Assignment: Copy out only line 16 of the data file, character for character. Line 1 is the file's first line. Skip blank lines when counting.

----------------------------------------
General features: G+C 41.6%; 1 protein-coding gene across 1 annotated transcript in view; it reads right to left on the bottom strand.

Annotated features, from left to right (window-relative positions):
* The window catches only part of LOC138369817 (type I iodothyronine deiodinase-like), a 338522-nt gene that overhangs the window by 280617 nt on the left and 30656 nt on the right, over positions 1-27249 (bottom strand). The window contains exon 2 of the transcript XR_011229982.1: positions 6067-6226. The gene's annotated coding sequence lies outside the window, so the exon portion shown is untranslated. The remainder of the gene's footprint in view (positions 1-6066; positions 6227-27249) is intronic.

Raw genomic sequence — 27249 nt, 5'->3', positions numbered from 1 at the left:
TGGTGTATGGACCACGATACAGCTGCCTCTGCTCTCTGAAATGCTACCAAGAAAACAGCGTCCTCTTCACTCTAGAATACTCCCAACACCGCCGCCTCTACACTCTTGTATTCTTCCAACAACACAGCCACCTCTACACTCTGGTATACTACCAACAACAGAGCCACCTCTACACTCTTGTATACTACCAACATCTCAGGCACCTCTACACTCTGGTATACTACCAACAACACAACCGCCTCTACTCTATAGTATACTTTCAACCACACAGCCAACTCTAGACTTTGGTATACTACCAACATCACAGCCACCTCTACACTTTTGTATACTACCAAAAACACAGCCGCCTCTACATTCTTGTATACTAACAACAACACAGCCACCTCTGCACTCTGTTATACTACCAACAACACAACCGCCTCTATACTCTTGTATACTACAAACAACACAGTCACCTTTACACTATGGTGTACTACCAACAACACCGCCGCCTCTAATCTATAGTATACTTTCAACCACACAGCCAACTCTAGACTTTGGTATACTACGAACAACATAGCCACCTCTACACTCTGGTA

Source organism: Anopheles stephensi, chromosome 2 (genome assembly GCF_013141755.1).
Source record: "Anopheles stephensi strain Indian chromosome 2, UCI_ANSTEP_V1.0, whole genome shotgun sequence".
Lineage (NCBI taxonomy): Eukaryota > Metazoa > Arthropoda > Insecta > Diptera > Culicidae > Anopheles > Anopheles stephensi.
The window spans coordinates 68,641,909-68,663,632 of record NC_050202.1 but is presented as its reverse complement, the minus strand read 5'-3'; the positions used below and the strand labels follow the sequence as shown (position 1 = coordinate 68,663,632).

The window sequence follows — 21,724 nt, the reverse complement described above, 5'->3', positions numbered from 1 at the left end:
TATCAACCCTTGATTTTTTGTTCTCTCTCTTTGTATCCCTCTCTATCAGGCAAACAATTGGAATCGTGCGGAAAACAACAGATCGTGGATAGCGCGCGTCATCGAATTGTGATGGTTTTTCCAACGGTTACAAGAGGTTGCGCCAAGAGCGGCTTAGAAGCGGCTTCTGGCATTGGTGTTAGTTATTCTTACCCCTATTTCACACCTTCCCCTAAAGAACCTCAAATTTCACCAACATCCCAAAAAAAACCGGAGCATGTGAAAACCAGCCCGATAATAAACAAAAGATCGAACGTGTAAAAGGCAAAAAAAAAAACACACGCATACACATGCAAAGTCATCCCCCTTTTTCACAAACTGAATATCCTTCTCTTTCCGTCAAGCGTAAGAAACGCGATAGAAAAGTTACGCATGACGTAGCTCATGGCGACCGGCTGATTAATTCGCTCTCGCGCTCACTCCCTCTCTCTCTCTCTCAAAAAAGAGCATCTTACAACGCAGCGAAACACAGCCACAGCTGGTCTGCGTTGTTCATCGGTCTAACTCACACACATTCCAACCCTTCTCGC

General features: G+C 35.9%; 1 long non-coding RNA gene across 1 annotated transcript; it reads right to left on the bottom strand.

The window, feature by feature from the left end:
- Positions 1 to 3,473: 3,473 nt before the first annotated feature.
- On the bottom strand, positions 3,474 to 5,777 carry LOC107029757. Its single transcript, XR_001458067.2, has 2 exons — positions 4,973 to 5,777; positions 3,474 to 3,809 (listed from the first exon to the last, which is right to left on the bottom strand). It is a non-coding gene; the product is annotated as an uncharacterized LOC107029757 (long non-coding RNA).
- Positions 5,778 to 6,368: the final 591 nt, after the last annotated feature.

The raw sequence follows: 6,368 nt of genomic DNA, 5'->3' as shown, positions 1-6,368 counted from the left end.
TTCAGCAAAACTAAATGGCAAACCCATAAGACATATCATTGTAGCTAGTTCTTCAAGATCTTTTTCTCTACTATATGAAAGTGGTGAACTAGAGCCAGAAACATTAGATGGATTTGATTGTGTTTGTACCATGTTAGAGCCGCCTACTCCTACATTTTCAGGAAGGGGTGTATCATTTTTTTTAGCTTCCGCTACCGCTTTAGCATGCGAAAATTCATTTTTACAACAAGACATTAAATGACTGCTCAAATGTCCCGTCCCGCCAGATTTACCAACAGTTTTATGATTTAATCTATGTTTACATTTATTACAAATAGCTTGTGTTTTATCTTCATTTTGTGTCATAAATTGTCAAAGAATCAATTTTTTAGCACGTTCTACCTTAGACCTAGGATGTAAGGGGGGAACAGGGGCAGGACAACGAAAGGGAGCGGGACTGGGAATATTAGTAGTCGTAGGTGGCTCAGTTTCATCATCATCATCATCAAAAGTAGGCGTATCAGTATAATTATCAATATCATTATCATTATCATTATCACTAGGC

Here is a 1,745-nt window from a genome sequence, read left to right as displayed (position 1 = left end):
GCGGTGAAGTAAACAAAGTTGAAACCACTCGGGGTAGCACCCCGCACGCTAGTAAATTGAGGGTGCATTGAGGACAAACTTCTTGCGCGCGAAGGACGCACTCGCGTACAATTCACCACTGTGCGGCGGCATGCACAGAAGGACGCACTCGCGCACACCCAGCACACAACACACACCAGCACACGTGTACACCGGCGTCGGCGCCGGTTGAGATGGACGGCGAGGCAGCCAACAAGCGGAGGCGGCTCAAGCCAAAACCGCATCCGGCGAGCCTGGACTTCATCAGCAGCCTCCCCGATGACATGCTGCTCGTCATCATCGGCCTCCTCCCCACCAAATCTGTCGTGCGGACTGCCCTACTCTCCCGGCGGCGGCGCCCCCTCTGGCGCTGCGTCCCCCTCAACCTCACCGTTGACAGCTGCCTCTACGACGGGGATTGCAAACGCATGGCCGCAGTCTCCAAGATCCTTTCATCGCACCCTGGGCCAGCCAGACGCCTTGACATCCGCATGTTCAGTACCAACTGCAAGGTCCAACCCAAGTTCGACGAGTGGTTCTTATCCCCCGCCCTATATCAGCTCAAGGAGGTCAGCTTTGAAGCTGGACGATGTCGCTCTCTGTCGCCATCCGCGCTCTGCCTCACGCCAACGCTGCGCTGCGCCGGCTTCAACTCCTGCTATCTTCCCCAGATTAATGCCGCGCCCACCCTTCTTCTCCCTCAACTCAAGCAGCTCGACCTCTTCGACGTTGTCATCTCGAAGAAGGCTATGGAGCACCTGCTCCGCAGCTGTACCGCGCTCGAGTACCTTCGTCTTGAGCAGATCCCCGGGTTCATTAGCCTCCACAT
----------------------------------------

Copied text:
- Positions 5,778 to 6,368: the final 591 nt, after the last annotated feature.